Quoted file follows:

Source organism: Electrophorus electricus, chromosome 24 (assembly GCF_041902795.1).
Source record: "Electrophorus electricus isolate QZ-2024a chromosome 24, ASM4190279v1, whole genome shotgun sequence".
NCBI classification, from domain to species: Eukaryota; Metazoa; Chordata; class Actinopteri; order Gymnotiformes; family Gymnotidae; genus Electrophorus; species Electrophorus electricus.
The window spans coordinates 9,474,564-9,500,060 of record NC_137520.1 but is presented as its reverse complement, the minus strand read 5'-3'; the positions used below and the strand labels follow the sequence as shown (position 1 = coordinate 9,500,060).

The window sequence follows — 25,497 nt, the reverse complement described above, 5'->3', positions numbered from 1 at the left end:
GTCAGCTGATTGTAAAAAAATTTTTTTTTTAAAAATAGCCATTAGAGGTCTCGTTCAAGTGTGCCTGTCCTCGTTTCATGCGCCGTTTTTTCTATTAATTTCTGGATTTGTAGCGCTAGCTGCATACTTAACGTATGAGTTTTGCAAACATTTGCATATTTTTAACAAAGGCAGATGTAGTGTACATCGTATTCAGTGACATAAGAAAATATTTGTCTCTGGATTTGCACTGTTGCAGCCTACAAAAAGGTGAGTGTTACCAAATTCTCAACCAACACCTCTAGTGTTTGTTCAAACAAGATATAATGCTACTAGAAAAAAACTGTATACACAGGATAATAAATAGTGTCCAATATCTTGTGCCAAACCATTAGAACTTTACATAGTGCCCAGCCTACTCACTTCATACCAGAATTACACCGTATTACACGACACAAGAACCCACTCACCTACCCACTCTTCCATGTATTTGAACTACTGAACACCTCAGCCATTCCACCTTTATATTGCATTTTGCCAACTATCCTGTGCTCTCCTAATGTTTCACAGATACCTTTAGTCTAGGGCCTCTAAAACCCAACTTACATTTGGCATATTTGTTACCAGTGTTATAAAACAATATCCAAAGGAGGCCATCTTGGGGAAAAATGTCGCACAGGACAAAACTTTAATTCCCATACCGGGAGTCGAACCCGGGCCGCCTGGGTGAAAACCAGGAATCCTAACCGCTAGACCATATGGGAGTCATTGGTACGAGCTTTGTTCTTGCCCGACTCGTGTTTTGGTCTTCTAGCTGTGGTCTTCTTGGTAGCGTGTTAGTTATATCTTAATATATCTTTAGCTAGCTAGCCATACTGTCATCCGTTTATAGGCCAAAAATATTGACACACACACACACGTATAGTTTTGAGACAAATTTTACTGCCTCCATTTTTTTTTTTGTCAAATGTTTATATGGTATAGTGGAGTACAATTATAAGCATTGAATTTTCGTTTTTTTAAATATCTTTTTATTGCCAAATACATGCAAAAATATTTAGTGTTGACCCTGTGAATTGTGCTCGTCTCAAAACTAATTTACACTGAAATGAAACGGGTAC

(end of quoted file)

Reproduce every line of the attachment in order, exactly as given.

Source organism: Electrophorus electricus, chromosome 24 (assembly GCF_041902795.1).
Source record: "Electrophorus electricus isolate QZ-2024a chromosome 24, ASM4190279v1, whole genome shotgun sequence".
NCBI classification, from domain to species: Eukaryota; Metazoa; Chordata; class Actinopteri; order Gymnotiformes; family Gymnotidae; genus Electrophorus; species Electrophorus electricus.
The window spans coordinates 9,474,564-9,500,060 of record NC_137520.1 but is presented as its reverse complement, the minus strand read 5'-3'; the positions used below and the strand labels follow the sequence as shown (position 1 = coordinate 9,500,060).

The window sequence follows — 25,497 nt, the reverse complement described above, 5'->3', positions numbered from 1 at the left end:
GTCAGCTGATTGTAAAAAAATTTTTTTTTTAAAAATAGCCATTAGAGGTCTCGTTCAAGTGTGCCTGTCCTCGTTTCATGCGCCGTTTTTTCTATTAATTTCTGGATTTGTAGCGCTAGCTGCATACTTAACGTATGAGTTTTGCAAACATTTGCATATTTTTAACAAAGGCAGATGTAGTGTACATCGTATTCAGTGACATAAGAAAATATTTGTCTCTGGATTTGCACTGTTGCAGCCTACAAAAAGGTGAGTGTTACCAAATTCTCAACCAACACCTCTAGTGTTTGTTCAAACAAGATATAATGCTACTAGAAAAAAACTGTATACACAGGATAATAAATAGTGTCCAATATCTTGTGCCAAACCATTAGAACTTTACATAGTGCCCAGCCTACTCACTTCATACCAGAATTACACCGTATTACACGACACAAGAACCCACTCACCTACCCACTCTTCCATGTATTTGAACTACTGAACACCTCAGCCATTCCACCTTTATATTGCATTTTGCCAACTATCCTGTGCTCTCCTAATGTTTCACAGATACCTTTAGTCTAGGGCCTCTAAAACCCAACTTACATTTGGCATATTTGTTACCAGTGTTATAAAACAATATCCAAAGGAGGCCATCTTGGGGAAAAATGTCGCACAGGACAAAACTTTAATTCCCATACCGGGAGTCGAACCCGGGCCGCCTGGGTGAAAACCAGGAATCCTAACCGCTAGACCATATGGGAGTCATTGGTACGAGCTTTGTTCTTGCCCGACTCGTGTTTTGGTCTTCTAGCTGTGGTCTTCTTGGTAGCGTGTTAGTTATATCTTAATATATCTTTAGCTAGCTAGCCATACTGTCATCCGTTTATAGGCCAAAAATATTGACACACACACACACGTATAGTTTTGAGACAAATTTTACTGCCTCCATTTTTTTTTTTGTCAAATGTTTATATGGTATAGTGGAGTACAATTATAAGCATTGAATTTTCGTTTTTTTAAATATCTTTTTATTGCCAAATACATGCAAAAATATTTAGTGTTGACCCTGTGAATTGTGCTCGTCTCAAAACTAATTTACACTGAAATGAAACGGGTAC